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Margaret Bull Kovera

Margaret Bull Kovera

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  • SPN Mentor

For more than a decade, I have had continuous funding from the National Science Foundation for my research on jury decision-making and eyewitness identification. Specifically, I conduct research on legal decision making about scientific evidence and the social psychology of voir dire and jury selection. My research in the area of eyewitness identification has focused on the influence of single-blind lineup administration on rates of mistaken identifications.

I am a Fellow of the Association for Psychological Science, the American Psychological Association, the Society for the Psychological Study of Social Issues (SPSSI), and the American Psychology-Law Society. I received the 1994 APLS Dissertation Award, the 2000 Saleem Shah Award for Early Career Achievement in Psychology and Law and the 2004 Outstanding Teacher and Mentor Award, all from the American Psychology-Law Society (APLS/Division 41 of the American Psychological Association). I am a past-President of APLS and am the Secretary/Treasurer of SPSSI. I also serve as the Associate Editor of the journal, Law and Human Behavior.

Primary Interests:

  • Attitudes and Beliefs
  • Law and Public Policy
  • Persuasion, Social Influence
  • Social Cognition

Research Group or Laboratory:

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Books:

Journal Articles:

  • Cass, S. A., Levett, L. M., & Kovera, M. B. (2009). The effects of harassment severity and organizational behavior on damage awards in a hostile work environment sexual harassment case. Behavioral Sciences and the Law.
  • Crocker, C. B., & Kovera, M. B. (2009). The effects of rehabilitative voir dire on juror bias and decision making. Law and Human Behavior.
  • Cutler, B. L., & Kovera, M. B. (2008). Introduction to commentaries on the Illinois field study of lineup reforms. Law and Human Behavior, 32, 1-2.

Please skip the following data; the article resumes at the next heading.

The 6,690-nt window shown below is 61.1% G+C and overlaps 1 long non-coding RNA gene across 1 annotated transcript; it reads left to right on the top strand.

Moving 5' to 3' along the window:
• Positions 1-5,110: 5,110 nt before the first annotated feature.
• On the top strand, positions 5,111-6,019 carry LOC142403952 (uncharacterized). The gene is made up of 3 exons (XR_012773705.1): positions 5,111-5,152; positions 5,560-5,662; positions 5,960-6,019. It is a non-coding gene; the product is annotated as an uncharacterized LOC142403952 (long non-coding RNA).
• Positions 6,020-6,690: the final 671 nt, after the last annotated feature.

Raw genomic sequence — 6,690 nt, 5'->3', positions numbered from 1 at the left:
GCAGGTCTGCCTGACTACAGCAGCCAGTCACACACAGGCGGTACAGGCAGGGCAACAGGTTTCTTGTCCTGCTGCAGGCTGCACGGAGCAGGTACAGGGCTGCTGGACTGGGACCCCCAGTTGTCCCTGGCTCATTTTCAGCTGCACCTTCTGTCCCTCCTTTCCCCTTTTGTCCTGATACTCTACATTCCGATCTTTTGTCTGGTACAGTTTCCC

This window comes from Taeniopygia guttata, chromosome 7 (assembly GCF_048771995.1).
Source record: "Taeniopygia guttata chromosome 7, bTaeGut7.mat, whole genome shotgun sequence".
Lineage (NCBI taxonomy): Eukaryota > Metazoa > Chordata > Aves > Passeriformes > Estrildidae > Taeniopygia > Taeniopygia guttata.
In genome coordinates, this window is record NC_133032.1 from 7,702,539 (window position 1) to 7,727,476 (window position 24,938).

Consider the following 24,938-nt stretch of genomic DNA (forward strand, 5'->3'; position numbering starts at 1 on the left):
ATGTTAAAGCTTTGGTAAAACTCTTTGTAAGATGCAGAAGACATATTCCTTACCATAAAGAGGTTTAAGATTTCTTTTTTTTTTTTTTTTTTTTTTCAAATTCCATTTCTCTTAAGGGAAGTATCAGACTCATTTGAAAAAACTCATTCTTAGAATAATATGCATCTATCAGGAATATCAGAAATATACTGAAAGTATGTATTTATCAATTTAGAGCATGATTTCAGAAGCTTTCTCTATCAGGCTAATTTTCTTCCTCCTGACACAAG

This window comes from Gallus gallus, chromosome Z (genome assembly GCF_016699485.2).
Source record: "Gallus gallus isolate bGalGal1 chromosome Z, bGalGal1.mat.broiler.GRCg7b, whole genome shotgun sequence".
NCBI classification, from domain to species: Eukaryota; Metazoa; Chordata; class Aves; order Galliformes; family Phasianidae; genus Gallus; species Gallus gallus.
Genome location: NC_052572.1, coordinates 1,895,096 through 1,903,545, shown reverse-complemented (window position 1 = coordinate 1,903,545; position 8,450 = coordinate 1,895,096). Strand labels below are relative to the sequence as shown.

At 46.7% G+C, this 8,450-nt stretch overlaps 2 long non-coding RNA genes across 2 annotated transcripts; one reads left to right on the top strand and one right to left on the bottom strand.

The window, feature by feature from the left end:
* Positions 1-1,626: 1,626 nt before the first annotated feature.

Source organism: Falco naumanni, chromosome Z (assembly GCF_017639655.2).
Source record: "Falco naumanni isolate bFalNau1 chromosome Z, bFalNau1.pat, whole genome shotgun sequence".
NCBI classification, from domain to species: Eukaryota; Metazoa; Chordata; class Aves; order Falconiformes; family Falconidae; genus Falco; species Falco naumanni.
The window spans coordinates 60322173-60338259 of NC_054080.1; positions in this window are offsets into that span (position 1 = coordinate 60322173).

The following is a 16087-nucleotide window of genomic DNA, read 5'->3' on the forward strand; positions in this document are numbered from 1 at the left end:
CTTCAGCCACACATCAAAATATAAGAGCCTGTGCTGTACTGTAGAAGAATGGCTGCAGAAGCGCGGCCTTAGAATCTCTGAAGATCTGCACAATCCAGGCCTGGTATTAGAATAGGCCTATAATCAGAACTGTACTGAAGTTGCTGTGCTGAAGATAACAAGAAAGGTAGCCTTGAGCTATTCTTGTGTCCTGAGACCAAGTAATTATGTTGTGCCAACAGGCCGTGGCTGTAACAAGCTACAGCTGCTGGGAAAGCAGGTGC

• Greathouse, S. M., & Kovera, M. B. (2009). Instruction bias and lineup presentation moderate the effects of administrator knowledge on eyewitness identification. Law and Human Behavior, 33, 70-82.
  • Levett, L. M., & Kovera, M. B. (2009). Psychological mediators of the effects of opposing expert testimony on juror decisions. Psychology, Public Policy, and Law, 15, 124-148.
  • Levett, L. M., & Kovera, M. B. (2008). The effectiveness of educating jurors about unreliable expert evidence using an opposing witness. Law and Human Behavior, 32, 363-374.
  • McAuliff, B. D., & Kovera, M. B. (2008). Juror need for cognition and sensitivity to methodological flaws in expert evidence. Journal of Applied Social Psychology, 38, 385-408.
  • McAuliff, B. D., & Kovera, M. B. (2007). Estimating the effects of misleading information on witness accuracy: Can experts tell jurors something they don’t already know? Applied Cognitive Psychology, 21, 849-870.
  • McAuliff, B. D., Kovera, M. B., & Nunez, G. (2009). Can jurors recognize missing control groups, confounds, and experimenter bias in psychological science? Law and Human Behavior, 33, 247-257.
  • Mitchell, T., & Kovera, M. B. (2006). The Americans with Disabilities Act: What is a reasonable accommodation? Law and Human Behavior, 30, 733-748.
  • Russano, M. B., Dickinson, J. J., Greathouse, S. M., & Kovera, M. B. (2006). “Why don’t you take another look at number three?” Investigator knowledge and its effects on eyewitness confidence and identification decisions. Cardozo Public Law, Policy, and Ethics Journal, 4, 355-379.

Other Publications:

  • Kovera, M. B. (2007). Implications of automatic and controlled processes in stereotyping for hate crime perpetration and litigation. In R. L. Wiener, B. Bornstein, R. Schopp, & S. Willborn (Eds.), Social consciousness in legal decision making: Psychological perspectives (pp. 227-246). New York: Springer.
  • Kovera, M. B., & Borgida, E. (2010). Social psychology and law. In S. T. Fiske, D. Gilbert, & G. Lindzey (Eds.), Handbook of Social Psychology (5th ed.). New York: Oxford University Press.
  • Kovera, M. B., & Greathouse, S. M. (2008). Pretrial publicity: Effects, remedies and judicial knowledge. In E. Borgida and S. T. Fiske (Eds.), Beyond common sense: Psychological science in the courtroom (pp. 261-280). Oxford: Wiley-Blackwell.

Courses Taught:

  • Attitudes and Social Behavior
  • Experimental Social Psychology
  • General Psychology
  • Introduction to Social Psychology
  • Legal Psychology
  • Proseminar in Social Psychology
  • Psychology of Juries

Margaret Bull Kovera
Department of Psychology
John Jay College of Criminal Justice, CUNY
445 West 59th Street
New York, New York 10019
United States

  • Phone: (212) 484-1112
  • Fax: (212) 237-8930

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